The client receive thread was enabled only when under high load, where the criterion for determining “high load” was that the number of clients waiting in the poll queue (the receive queue) was greater than
This was a poor metric for determining high load, since a single client, such as the binary log injector thread handling incoming replication events, could experience high load on its own as well. The same was true of a pushed join query (in which very large batches of incoming
TRANSID_AIsignals are received).
We change the receive thread such that it now sleeps in the poll queue rather than being deactivated completely, so that it is now always available for handling incoming signals, even when the client is not under high load. (Bug #33752914)
Important Change: The maximum value supported for the
--ndb-batch-sizeserver option has been increased from
2147483648(2 GB). (Bug #21040523)
Performance: When inserting a great many rows into an empty or small table in the same transaction, the rate at which rows were inserted quickly declined to less than 50% of the initial rate; subsequently, it was found that roughly 50% of all CPU time was spent in
Dbacc::getElement(), and the root cause identified to be the timing of resizing the structures used for storing elements by
DBACC, growing with the insertion of more rows in the same transaction, and shrinking following a commit.
We fix this issue by checking for a need to resize immediately following the insertion or deletion of an element. This also handles the subsequent rejection of an insert. (Bug #33803487)
References: See also: Bug #33803541.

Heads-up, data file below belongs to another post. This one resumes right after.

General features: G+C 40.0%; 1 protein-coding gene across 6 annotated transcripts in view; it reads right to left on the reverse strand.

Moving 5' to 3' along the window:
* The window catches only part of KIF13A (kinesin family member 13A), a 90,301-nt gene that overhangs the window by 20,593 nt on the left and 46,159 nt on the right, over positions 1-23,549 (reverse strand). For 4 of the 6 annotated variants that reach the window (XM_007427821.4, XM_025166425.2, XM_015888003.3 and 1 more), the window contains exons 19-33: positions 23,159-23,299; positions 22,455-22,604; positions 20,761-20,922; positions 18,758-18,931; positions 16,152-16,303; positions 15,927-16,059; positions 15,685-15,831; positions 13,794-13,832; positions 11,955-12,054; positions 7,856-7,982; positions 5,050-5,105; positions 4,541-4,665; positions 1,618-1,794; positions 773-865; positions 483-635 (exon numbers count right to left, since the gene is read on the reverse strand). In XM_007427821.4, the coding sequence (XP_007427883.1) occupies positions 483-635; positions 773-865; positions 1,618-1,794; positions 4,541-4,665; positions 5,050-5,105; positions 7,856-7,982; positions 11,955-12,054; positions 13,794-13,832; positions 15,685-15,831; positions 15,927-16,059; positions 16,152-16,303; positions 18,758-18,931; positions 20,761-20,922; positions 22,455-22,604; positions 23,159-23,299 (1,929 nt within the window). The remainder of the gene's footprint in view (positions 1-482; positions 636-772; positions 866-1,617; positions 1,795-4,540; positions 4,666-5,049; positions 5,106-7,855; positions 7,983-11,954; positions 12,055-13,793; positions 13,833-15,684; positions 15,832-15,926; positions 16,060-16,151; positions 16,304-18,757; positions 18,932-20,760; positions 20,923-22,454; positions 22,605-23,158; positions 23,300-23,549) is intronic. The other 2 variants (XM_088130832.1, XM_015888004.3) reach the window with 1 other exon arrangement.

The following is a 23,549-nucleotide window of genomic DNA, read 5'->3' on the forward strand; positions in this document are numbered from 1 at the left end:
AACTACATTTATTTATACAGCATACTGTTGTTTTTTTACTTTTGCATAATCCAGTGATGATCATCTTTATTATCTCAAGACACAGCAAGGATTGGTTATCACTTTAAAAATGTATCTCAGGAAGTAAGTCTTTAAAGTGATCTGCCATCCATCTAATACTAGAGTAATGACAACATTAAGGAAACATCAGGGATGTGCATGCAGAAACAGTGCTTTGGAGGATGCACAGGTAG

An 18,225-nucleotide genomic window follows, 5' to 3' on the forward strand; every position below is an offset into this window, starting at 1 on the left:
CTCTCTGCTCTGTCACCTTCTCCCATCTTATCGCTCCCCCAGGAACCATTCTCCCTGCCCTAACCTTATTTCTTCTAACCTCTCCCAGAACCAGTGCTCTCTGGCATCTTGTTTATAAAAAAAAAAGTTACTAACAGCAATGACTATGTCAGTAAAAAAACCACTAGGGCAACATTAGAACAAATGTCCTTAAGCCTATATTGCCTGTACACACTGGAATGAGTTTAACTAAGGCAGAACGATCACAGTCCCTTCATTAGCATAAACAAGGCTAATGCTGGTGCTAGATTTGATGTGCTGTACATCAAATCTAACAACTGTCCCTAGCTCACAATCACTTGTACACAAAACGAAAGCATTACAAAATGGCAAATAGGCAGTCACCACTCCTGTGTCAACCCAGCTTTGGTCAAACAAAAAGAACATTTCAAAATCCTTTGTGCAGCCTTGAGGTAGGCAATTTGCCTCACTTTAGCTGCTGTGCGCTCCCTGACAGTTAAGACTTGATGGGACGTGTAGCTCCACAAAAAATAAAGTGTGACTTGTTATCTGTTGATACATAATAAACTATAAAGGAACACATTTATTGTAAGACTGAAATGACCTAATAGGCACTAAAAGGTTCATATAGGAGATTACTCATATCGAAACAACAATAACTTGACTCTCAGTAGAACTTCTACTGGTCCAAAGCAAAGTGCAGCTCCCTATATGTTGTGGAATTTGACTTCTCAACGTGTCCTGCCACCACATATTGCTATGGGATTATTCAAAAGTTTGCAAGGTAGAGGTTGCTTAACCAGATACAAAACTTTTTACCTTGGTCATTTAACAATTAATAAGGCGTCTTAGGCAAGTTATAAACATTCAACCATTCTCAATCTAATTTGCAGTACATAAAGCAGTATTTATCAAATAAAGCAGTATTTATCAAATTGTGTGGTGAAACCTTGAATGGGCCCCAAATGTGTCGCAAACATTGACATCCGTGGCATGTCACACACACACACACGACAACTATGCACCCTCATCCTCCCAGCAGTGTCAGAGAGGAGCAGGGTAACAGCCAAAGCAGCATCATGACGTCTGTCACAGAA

Performance: The internal function
computeXorChecksum()was implemented such that great care was taken to aid the compiler in generating optimal code, but it was found that it consumed excessive CPU resources, and did not perform as well as a simpler implementation. This function is now reimplemented with a loop summing up
XORresults over an array, which appears to result in better optimization with both GCC and Clang compilers. (Bug #33757412)
In some cases,
NDBdid not validate all node IDs of data nodes correctly. (Bug #33896409)
In some cases, array indexes were not handled correctly. (Bug #33896389, Bug #33896399, Bug #33916134)
NdbEventBufferhash key generation for non-character data reused the same 256 hash keys; in addition, strings of zero length were ignored when calculating hash keys. (Bug #33783274)
The collection of NDB API statistics based on the
EventBytesRecvdCountevent counter incurred excessive overhead. Now this counter is updated using a value which is aggregated as the event buffer is filled, rather than traversing all of the event buffer data in a separate function call.
For more information, see NDB API Statistics Counters and Variables. (Bug #33778923)
The receiver thread ID was hard-coded in the internal method
TransporterFacade::raise_thread_prio()such that it always acted to raise the priority of the receiver thread, even when called from the send thread. (Bug #33752983)
-roption for ndbd has been removed. In addition, this change also removes extraneous text from the output of ndbd
--help. (Bug #33362935)
References: See also: Bug #31565810.
The ndb_import tool handled only the hidden primary key which is defined by
NDBwhen a table does not have an explicit primary key. This caused an error when inserting a row containing
NULLfor an auto-increment primary key column, even though the same row was accepted by
LOAD DATA INFILE.
We fix this by adding support for importing a table with one or more instances of
NULLin an auto-increment primary key column. This includes a check that a table has no more than one auto-increment column; if this column is nullable, it is redefined by ndb_import as
NOT NULL, and any occurrence of
NULLin this column is replaced by a generated auto-increment value before inserting the row into
NDB. (Bug #30799495)
When a node failure is detected, surviving nodes in the same nodegroup as this node attempt to resend any buffered change data to event subscribers. In cases in which there were no outstanding epoch deliveries, that is, the list of unacknowledged GCIs was empty, the surviving nodes made the incorrect assumption that this list would never be empty. (Bug #30509416)